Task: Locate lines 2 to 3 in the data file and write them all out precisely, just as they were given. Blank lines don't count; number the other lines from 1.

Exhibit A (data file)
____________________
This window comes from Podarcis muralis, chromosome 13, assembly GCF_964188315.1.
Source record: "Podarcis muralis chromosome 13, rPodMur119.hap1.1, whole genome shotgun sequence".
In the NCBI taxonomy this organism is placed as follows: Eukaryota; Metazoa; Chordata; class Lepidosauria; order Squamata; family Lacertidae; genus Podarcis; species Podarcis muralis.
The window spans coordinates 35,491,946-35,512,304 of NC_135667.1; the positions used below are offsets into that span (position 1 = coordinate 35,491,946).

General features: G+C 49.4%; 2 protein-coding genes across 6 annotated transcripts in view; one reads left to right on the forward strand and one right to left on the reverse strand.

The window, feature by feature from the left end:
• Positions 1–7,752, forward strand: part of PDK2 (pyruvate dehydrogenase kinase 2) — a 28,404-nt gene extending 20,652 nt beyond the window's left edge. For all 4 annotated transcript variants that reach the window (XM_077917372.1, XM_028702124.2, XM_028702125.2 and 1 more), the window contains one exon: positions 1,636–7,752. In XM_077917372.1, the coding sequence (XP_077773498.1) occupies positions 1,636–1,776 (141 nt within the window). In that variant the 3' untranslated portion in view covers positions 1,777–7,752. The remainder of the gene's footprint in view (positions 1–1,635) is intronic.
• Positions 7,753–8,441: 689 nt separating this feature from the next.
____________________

Source record: "Podarcis muralis chromosome 13, rPodMur119.hap1.1, whole genome shotgun sequence".
In the NCBI taxonomy this organism is placed as follows: Eukaryota; Metazoa; Chordata; class Lepidosauria; order Squamata; family Lacertidae; genus Podarcis; species Podarcis muralis.